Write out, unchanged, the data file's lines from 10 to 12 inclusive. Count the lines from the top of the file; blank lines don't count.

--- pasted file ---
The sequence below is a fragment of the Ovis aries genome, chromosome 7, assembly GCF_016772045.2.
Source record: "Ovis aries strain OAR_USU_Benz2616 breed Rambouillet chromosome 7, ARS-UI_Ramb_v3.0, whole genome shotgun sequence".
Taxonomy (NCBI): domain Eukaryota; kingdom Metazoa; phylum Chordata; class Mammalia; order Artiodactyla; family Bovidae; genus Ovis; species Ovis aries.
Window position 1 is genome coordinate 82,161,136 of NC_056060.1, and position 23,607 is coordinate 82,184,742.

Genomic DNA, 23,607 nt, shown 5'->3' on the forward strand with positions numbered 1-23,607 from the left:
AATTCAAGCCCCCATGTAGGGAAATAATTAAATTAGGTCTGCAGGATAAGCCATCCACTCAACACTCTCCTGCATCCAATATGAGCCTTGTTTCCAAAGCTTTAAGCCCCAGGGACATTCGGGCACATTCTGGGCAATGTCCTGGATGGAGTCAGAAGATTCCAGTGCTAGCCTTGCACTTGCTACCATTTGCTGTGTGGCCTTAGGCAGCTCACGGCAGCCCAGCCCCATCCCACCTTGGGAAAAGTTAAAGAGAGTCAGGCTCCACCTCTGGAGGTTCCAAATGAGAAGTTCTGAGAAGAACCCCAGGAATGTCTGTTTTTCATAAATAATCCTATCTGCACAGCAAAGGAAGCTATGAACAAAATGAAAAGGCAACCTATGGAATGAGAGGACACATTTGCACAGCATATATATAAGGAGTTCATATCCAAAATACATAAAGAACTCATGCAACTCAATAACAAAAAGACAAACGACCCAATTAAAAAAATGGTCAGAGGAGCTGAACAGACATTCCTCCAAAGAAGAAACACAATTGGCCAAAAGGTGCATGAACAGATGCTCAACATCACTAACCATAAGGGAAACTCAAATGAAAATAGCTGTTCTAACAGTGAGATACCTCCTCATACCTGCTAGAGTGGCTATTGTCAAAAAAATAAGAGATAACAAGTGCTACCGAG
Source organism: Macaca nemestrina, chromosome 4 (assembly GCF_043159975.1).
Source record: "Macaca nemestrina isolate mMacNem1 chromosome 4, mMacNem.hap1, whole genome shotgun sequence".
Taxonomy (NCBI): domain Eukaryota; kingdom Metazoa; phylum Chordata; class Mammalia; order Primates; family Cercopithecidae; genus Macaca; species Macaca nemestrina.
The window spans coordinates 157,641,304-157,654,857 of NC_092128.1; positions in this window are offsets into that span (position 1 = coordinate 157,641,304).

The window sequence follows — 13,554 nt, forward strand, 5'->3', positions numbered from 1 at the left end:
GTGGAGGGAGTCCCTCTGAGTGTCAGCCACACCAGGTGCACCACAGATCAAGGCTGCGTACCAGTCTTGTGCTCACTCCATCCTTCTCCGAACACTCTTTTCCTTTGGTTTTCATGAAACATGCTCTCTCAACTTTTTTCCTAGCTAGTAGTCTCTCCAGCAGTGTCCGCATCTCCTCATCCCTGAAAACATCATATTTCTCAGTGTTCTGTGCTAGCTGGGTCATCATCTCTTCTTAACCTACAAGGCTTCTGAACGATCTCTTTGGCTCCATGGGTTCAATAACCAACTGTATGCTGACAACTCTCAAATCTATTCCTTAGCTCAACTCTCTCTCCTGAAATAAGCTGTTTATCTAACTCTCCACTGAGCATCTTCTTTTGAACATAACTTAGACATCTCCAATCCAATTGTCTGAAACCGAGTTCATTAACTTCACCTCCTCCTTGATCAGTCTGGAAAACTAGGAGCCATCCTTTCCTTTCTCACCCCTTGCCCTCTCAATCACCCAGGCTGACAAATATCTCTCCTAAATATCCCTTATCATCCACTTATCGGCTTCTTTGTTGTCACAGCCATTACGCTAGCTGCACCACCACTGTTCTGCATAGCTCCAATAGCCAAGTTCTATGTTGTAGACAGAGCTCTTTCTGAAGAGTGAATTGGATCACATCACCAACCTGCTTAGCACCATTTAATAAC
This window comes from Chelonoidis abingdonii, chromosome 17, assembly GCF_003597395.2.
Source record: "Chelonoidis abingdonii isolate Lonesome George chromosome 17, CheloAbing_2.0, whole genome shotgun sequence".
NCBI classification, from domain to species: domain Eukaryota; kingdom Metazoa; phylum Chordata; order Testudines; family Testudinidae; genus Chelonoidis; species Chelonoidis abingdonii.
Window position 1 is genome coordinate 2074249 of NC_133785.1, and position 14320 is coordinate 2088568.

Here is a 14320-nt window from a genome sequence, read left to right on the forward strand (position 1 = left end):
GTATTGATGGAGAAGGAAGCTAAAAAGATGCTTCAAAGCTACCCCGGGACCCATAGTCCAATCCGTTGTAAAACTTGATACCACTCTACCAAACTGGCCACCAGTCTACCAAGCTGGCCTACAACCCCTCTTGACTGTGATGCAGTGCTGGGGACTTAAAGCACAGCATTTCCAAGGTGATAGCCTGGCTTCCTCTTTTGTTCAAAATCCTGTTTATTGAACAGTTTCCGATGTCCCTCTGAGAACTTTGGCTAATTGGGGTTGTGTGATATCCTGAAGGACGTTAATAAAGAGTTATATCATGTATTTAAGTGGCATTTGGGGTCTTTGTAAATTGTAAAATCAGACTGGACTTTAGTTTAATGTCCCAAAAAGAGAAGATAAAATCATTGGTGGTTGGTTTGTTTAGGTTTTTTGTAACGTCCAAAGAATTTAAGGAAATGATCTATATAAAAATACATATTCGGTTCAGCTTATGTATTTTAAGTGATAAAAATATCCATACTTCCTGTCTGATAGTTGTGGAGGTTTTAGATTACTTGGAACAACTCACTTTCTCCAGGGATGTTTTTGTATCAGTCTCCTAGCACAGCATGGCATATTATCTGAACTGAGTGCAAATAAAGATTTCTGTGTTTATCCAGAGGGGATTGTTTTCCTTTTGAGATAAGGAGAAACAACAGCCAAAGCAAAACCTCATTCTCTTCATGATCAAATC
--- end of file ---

The window spans coordinates 157,641,304-157,654,857 of NC_092128.1; positions in this window are offsets into that span (position 1 = coordinate 157,641,304).

The window sequence follows — 13,554 nt, forward strand, 5'->3', positions numbered from 1 at the left end:
GTGGAGGGAGTCCCTCTGAGTGTCAGCCACACCAGGTGCACCACAGATCAAGGCTGCGTACCAGTCTTGTGCTCACTCCATCCTTCTCCGAACACTCTTTTCCTTTGGTTTTCATGAAACATGCTCTCTCAACTTTTTTCCTAGCTAGTAGTCTCTCCAGCAGTGTCCGCATCTCCTCATCCCTGAAAACATCATATTTCTCAGTGTTCTGTGCTAGCTGGGTCATCATCTCTTCTTAACCTACAAGGCTTCTGAACGATCTCTTTGGCTCCATGGGTTCAATAACCAACTGTATGCTGACAACTCTCAAATCTATTCCTTAGCTCAACTCTCTCTCCTGAAATAAGCTGTTTATCTAACTCTCCACTGAGCATCTTCTTTTGAACATAACTTAGACATCTCCAATCCAATTGTCTGAAACCGAGTTCATTAACTTCACCTCCTCCTTGATCAGTCTGGAAAACTAGGAGCCATCCTTTCCTTTCTCACCCCTTGCCCTCTCAATCACCCAGGCTGACAAATATCTCTCCTAAATATCCCTTATCATCCACTTATCGGCTTCTTTGTTGTCACAGCCATTACGCTAGCTGCACCACCACTGTTCTGCATAGCTCCAATAGCCAAGTTCTATGTTGTAGACAGAGCTCTTTCTGAAGAGTGAATTGGATCACATCACCAACCTGCTTAGCACCATTTAATAAC